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I breast all my ducks and geese out. On the geese I do take the legs. Besides that there is just not a lot of meat that is going to waste and almost every recipe that my wife and I like include the breasts only. I would say at least 80% of the meat in a duck is in the breast. For pheasants and grouse I skin the whole birds. It is easy and for those birds we like recipes that involve the whole bird.

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Here's my trick. Learned it out west.

1: skin the whole bird

2: deal with feet and wings ie keep a foot/wing for transport. We keep the wings and drums intact.

3:Hold the bird by the breast in palm of your hand, with a kitchen shears, cut the back out of the bird, ~ 1/8-1/4 inch on each side of the spine.

4: grab neck of bird, pull neck, head, spine and entrails out.

5: clean up lungs and kidneys and your done. Whole bird in hand.

I guess we do lose the meat on the neck. grin.gif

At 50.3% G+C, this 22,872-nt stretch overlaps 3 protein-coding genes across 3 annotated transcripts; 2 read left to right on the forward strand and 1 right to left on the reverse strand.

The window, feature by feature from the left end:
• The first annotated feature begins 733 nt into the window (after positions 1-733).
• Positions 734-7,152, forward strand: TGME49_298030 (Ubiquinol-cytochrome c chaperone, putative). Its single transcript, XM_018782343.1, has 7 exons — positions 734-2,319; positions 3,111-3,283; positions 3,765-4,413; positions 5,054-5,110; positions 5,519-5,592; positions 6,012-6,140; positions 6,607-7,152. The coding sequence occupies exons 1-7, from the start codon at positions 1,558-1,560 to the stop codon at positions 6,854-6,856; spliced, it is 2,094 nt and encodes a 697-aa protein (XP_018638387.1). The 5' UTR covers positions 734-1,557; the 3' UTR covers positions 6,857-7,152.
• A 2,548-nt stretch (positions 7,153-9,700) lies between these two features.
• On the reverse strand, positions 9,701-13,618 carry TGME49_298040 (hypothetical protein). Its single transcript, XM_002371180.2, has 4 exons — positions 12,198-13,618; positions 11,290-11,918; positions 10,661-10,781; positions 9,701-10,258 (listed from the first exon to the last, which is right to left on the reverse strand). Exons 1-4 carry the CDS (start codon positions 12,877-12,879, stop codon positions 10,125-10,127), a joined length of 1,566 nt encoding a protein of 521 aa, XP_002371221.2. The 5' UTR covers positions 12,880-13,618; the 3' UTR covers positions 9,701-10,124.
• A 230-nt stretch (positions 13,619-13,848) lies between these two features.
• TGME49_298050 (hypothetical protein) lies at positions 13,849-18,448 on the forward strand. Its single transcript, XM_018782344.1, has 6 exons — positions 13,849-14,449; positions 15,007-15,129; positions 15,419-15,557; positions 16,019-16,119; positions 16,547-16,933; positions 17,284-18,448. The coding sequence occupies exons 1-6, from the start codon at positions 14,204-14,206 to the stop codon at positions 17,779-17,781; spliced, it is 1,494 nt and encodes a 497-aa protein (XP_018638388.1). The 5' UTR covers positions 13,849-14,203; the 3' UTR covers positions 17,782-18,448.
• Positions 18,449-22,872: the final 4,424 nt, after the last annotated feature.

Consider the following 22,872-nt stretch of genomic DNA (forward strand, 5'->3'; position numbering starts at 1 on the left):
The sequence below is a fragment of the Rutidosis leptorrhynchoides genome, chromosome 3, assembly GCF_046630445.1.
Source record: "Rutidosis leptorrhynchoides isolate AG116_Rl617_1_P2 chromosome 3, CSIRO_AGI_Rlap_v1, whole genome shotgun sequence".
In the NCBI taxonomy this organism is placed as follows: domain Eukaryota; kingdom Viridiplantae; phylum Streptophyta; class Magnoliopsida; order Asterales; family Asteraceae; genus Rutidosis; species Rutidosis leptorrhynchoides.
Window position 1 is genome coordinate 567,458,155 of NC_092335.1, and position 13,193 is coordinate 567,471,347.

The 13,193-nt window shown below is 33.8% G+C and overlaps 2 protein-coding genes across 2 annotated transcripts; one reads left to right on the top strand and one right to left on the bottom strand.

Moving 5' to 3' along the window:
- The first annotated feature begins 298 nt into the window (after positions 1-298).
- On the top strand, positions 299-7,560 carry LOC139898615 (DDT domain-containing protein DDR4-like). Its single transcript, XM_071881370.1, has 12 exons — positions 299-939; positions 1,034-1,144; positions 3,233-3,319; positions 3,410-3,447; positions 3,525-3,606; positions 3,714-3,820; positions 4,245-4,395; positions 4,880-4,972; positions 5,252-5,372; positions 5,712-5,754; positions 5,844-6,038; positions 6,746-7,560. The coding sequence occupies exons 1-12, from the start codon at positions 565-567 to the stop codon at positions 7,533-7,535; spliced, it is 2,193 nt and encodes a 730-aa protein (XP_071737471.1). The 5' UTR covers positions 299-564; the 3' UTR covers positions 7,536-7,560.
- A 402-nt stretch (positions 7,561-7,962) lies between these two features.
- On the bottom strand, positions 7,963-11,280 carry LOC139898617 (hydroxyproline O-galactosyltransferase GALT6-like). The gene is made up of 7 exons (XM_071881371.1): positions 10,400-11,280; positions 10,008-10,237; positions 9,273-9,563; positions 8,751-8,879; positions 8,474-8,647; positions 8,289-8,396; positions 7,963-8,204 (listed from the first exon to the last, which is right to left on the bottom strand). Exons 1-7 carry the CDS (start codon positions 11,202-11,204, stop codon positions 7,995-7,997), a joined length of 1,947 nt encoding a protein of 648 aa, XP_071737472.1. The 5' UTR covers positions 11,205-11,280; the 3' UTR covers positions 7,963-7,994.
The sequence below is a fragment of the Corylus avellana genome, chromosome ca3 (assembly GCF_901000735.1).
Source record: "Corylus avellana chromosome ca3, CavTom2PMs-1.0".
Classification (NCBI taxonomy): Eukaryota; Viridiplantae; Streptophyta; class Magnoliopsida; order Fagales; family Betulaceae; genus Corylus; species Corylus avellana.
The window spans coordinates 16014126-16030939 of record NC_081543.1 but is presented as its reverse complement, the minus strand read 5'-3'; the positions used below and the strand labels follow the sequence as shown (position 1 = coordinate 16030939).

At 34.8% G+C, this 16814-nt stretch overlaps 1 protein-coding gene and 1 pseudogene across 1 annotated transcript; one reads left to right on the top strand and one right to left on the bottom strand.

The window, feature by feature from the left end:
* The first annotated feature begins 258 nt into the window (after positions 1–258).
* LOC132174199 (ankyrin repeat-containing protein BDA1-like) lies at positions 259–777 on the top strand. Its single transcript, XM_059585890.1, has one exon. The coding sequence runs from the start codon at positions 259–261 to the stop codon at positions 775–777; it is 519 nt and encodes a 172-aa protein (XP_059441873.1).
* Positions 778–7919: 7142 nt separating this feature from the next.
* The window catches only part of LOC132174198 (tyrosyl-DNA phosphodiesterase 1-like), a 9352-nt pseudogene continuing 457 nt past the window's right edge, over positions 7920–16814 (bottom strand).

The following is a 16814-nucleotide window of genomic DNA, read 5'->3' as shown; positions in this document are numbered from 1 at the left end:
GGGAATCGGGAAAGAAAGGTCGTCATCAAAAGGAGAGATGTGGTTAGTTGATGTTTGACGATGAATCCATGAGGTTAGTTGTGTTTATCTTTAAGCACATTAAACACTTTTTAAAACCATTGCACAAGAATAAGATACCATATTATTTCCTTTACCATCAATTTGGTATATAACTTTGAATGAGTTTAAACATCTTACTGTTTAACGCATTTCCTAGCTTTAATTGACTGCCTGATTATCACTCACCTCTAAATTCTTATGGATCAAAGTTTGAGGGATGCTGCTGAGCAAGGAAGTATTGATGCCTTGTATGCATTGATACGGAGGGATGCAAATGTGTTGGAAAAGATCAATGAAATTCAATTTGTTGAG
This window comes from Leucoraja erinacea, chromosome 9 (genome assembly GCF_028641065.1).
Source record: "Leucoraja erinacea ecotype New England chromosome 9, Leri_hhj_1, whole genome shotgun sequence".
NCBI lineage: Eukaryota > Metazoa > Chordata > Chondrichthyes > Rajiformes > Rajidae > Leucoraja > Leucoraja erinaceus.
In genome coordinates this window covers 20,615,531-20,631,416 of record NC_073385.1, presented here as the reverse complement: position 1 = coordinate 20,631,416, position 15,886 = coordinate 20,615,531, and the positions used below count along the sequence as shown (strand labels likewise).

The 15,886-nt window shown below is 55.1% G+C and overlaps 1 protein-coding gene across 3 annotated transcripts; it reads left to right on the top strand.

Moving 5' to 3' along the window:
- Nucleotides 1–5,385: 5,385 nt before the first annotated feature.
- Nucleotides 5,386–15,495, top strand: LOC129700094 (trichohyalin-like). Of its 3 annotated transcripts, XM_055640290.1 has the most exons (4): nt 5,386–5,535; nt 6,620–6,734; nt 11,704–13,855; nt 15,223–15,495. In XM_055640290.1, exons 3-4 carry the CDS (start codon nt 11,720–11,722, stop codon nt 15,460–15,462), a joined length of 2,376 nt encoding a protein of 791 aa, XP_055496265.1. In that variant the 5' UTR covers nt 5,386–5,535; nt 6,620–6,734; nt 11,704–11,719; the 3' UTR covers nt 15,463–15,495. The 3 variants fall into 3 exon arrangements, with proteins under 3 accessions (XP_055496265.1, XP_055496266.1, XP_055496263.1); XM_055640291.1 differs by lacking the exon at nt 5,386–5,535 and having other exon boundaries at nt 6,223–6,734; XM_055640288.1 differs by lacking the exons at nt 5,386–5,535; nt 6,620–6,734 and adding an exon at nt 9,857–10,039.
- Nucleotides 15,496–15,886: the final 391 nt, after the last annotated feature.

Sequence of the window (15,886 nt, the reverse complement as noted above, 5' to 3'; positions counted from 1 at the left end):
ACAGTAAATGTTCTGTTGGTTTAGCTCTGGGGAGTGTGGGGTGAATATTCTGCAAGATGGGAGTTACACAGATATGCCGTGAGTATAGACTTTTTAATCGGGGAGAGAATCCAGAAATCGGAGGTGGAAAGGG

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I disagree and don't think the breast is 80% or more of the meat. There is a lot more meat on waterfowl.

What do you do with the bird after is is breasted? How do you transport the bird if it is now only the breast? How can it be identified?

Last year, I found 8 ducks on the shore of a lake. All breasted out and the rest left to rot. How can someone do this legally?

Also, I brought this up for a guy at work was showing us pictures of his deer last year. Nice buck. I made the comment "Wow, must have made a lot of sausage" and his comment was "No, I don't like deer meat so I only took the horns. I left the rest for the coyotes."

He thought this was perfectly fine!!

Basically, people are wasteful and lazy. They tell things like "everyone is doing it" or "the breast is 80% of the meat" to make themselves feel better. These same people then get mad at me when I spear and keep a 10 pound northern and tell me I am not a true sportsman for I eat bigger fish.

No, I am not perfect either, but I guess I don't try to waste ANY of the wildlife I have the priviledge to hunt. Well, except the bones and guts and stuff : )

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Hammerhandle-